I’m not sure what that says about me. Whether it means I enjoy bad people getting their comeuppance by the film’s vengeful star, or whether I’m fascinated by the morally ambiguous satisfaction that revenge can bring to those who pursue it. (It’s probably a generous serving of each.)
Anyhoo...time to shut my self-analytical piehole and get to the review: 2007’s revenge-fueled Death Sentence.
Insurance honcho Nick Hume (Kevin Bacon) has a good career and family life, including a beautiful wife (Kelly Preston) and two teenage sons. But tragedy strikes when the older son (Stuart Lafferty), a promising hockey star, is killed by a gang as they initiate a new member. Filled with rage and grief, Nick – the only witness to his son’s murder – lies under oath at the killer’s trial to get him released, then tracks him down and kills him…setting off a chain of brutal (and deadly) retaliations between the gang and Nick’s family.
With Death Sentence, director James Wan (Saw) initially gives the viewer an unflinching, hard-to-watch experience featuring decent use of foreshadowing, roving camerawork, and several impressive scenes – including an extended cat-and-mouse sequence in a parking tower, with no cuts. And he succeeds in balancing the film’s outrageous violence with character development, up to a point; the believability factor gets tested at times, and Death Sentence dips into melodrama on occasion.
The third act plays a bit like Death Wish meets Rambo, as the believable gives way to the preposterous, but by then you won’t care…you just want to see Bacon bust out the whuppin’ stick on some lowlife scumbags.
One element that doesn’t help the film’s watchability is Charlie Clouser’s overwrought and sometimes inappropriate musical score, as well as a soundtrack with songs that seem straight out of Grey’s Anatomy.
In supporting roles, Jordan Garrett brings an extra level of emotion to the film as the overlooked younger brother trying to make sense of what’s happening to his dad and their family; John Goodman chews chunks of scenery as a skuzzy underworld mob boss; and as much as I love Aisha Tyler (especially in FX’s hilarious new animated series Archer), she’s woefully miscast as a hard-edged detective assigned to Bacon’s case.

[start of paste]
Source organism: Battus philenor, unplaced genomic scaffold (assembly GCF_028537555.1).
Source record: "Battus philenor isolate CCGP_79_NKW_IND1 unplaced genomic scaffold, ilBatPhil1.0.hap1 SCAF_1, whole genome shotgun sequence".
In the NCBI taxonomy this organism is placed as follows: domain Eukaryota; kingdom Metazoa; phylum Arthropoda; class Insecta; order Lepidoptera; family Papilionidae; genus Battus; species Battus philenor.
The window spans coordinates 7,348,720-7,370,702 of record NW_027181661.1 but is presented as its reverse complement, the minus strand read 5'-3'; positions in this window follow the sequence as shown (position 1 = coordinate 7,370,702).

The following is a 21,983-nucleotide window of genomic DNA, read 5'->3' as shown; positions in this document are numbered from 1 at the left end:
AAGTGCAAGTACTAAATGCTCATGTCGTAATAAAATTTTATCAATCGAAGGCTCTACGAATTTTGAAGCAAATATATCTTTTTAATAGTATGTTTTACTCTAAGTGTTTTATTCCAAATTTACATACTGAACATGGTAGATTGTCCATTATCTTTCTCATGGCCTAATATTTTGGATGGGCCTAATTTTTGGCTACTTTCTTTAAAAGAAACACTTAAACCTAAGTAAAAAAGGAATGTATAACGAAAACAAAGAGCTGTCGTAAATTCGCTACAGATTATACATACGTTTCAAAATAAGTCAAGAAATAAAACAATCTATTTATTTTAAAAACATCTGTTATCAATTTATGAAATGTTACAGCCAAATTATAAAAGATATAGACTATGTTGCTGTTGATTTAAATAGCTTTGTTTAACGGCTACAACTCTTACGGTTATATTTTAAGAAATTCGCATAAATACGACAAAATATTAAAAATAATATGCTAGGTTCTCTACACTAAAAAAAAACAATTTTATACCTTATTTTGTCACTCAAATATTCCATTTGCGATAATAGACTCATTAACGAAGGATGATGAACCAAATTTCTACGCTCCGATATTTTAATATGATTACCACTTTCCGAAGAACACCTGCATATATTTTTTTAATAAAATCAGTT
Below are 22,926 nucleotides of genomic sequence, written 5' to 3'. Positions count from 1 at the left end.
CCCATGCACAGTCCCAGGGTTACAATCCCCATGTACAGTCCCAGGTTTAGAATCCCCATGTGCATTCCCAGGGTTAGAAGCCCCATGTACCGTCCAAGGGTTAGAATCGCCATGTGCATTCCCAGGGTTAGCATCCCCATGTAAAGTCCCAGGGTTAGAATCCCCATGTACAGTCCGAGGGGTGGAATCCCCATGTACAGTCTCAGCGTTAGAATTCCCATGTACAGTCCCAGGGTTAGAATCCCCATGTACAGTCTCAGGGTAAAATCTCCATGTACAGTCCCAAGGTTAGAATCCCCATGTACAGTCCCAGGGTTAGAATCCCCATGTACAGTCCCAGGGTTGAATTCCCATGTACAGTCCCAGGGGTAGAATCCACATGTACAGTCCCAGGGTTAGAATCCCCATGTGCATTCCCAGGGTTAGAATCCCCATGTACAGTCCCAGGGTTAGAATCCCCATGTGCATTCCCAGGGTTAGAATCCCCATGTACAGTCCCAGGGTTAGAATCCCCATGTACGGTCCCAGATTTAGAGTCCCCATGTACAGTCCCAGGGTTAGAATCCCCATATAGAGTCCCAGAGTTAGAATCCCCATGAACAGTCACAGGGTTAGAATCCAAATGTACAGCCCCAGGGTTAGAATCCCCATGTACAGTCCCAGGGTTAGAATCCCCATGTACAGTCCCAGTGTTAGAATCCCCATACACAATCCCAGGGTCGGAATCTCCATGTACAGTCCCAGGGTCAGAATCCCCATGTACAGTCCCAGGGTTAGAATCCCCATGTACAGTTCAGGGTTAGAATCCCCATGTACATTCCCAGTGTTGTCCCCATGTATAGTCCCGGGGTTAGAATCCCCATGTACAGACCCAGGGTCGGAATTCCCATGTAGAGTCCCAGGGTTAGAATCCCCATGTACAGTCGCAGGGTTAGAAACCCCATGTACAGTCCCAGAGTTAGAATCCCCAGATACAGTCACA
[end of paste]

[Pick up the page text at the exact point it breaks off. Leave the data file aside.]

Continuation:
Death Sentence is far from a perfect movie, but it does make you ask yourself the age-old question: Under the same circumstances Bacon’s character encounters, what would you do if it was YOUR child? What lengths would you go to get what you consider justice? There’s usually no easy answer, nor a clear moral path you could take – which is probably a large part of what makes revenge-themed films a continuous form of fascination for me.
Is it suitable for your kids?Uhhh, no…not if you have young ones. Death Sentence is brutally violent in the first two acts, and all-out bloody in the third. There are also too many F-bombs to count. High school teens and older.
Will your FilmMother want to watch it?I know lots of female filmgoers really like Kevin Bacon, but this subject matter and content may be tough for your FilmMother to take, especially if you have children. Also, there are better films starring Bacon, as well as better films on the subject.
* Director: James Wan
* Screenwriter: Ian Mackenzie Jeffers
* Stars: Kevin Bacon, Kelly Preston, Jordan Garrett, Garrett Hedlund, Aisha Tyler, John Goodman, Matt O’Leary
* MPAA Rating: R (strong bloody brutal violence and pervasive language)